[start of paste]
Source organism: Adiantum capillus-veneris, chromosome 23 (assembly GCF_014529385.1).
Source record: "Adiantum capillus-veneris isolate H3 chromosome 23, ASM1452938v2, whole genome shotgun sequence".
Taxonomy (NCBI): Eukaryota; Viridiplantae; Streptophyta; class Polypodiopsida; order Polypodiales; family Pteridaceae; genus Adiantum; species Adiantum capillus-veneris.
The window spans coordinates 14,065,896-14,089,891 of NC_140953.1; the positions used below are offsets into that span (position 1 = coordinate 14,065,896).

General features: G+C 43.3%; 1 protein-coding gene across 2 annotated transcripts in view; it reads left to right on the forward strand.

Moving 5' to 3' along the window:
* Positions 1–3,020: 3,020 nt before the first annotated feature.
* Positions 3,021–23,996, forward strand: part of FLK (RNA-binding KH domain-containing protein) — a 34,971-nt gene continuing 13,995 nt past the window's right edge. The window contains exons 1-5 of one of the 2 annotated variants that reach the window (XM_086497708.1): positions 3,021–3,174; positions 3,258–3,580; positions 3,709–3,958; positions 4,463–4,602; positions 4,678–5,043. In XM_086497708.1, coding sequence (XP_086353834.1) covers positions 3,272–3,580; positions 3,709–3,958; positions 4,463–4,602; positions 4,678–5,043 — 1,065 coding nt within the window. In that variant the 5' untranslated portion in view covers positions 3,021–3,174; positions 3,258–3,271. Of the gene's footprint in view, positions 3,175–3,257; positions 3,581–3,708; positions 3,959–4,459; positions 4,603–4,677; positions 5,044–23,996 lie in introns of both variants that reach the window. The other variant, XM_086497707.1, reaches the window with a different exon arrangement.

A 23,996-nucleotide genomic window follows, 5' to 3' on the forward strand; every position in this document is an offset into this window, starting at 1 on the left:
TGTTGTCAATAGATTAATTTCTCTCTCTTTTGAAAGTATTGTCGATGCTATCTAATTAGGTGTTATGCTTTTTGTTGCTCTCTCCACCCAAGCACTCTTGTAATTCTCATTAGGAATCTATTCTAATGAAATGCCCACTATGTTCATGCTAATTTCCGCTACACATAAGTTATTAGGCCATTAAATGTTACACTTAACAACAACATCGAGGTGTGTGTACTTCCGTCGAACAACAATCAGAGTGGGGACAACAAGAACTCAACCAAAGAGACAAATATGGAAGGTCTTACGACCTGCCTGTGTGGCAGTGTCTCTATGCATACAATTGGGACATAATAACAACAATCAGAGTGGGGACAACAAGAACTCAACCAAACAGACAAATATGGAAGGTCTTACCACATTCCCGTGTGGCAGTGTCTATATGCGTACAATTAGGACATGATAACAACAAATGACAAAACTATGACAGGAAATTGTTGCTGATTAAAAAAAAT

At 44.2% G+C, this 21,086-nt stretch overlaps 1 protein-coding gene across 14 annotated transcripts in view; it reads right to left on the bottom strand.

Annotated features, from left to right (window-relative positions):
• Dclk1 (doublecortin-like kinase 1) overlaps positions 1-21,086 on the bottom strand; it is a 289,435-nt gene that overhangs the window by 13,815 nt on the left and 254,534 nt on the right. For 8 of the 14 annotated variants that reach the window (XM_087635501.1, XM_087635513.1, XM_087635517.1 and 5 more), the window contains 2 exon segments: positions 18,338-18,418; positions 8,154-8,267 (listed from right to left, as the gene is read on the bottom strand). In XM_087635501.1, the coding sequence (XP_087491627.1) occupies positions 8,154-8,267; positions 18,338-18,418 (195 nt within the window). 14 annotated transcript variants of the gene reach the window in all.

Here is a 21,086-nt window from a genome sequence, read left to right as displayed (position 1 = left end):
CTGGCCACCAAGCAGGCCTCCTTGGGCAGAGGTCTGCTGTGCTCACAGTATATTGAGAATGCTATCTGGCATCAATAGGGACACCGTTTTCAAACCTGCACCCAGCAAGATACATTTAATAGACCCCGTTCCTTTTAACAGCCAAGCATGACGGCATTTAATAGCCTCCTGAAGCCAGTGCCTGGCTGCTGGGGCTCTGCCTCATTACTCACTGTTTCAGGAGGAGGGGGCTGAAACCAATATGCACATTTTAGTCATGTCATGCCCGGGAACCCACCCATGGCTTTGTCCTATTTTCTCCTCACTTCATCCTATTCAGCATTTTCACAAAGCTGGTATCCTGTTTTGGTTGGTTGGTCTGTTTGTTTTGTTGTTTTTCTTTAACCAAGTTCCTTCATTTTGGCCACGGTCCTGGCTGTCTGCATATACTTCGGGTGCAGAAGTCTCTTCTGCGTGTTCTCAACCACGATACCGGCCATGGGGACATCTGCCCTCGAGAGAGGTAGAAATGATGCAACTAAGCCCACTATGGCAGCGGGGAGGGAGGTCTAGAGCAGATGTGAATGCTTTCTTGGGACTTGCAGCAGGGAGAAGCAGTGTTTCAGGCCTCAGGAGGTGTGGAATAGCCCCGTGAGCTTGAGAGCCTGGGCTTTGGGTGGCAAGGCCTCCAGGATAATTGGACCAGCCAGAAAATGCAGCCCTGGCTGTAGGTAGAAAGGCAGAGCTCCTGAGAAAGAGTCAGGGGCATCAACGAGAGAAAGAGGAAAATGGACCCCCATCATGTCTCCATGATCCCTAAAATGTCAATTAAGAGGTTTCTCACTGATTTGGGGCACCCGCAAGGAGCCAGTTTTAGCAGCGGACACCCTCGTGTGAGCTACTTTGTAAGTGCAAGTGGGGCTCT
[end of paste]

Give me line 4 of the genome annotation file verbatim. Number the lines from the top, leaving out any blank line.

The window spans coordinates 14,065,896-14,089,891 of NC_140953.1; the positions used below are offsets into that span (position 1 = coordinate 14,065,896).